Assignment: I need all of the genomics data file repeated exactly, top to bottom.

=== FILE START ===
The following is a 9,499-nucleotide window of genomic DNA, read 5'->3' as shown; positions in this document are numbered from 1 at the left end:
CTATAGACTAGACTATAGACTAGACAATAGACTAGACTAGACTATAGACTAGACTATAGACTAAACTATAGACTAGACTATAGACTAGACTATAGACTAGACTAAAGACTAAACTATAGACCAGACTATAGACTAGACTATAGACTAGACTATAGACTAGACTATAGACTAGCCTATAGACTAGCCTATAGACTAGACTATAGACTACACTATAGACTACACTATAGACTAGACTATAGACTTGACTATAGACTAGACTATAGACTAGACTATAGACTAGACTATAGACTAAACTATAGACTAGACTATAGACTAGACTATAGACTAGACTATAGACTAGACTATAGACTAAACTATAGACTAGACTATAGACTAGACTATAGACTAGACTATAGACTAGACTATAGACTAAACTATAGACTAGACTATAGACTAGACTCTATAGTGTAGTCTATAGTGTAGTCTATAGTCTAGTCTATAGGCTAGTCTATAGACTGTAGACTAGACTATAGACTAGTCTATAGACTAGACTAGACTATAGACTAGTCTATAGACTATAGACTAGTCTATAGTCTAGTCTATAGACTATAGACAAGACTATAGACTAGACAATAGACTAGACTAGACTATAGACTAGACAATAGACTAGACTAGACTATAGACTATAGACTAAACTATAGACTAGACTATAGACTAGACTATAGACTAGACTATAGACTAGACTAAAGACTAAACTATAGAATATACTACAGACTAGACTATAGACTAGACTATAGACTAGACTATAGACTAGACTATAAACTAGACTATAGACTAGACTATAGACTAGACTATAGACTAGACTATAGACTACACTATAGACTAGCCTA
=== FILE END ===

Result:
The following is a 9,499-nucleotide window of genomic DNA, read 5'->3' as shown; positions in this document are numbered from 1 at the left end:
CTATAGACTAGACTATAGACTAGACAATAGACTAGACTAGACTATAGACTAGACTATAGACTAAACTATAGACTAGACTATAGACTAGACTATAGACTAGACTAAAGACTAAACTATAGACCAGACTATAGACTAGACTATAGACTAGACTATAGACTAGACTATAGACTAGCCTATAGACTAGCCTATAGACTAGACTATAGACTACACTATAGACTACACTATAGACTAGACTATAGACTTGACTATAGACTAGACTATAGACTAGACTATAGACTAGACTATAGACTAAACTATAGACTAGACTATAGACTAGACTATAGACTAGACTATAGACTAGACTATAGACTAAACTATAGACTAGACTATAGACTAGACTATAGACTAGACTATAGACTAGACTATAGACTAAACTATAGACTAGACTATAGACTAGACTCTATAGTGTAGTCTATAGTGTAGTCTATAGTCTAGTCTATAGGCTAGTCTATAGACTGTAGACTAGACTATAGACTAGTCTATAGACTAGACTAGACTATAGACTAGTCTATAGACTATAGACTAGTCTATAGTCTAGTCTATAGACTATAGACAAGACTATAGACTAGACAATAGACTAGACTAGACTATAGACTAGACAATAGACTAGACTAGACTATAGACTATAGACTAAACTATAGACTAGACTATAGACTAGACTATAGACTAGACTATAGACTAGACTAAAGACTAAACTATAGAATATACTACAGACTAGACTATAGACTAGACTATAGACTAGACTATAGACTAGACTATAAACTAGACTATAGACTAGACTATAGACTAGACTATAGACTAGACTATAGACTACACTATAGACTAGCCTA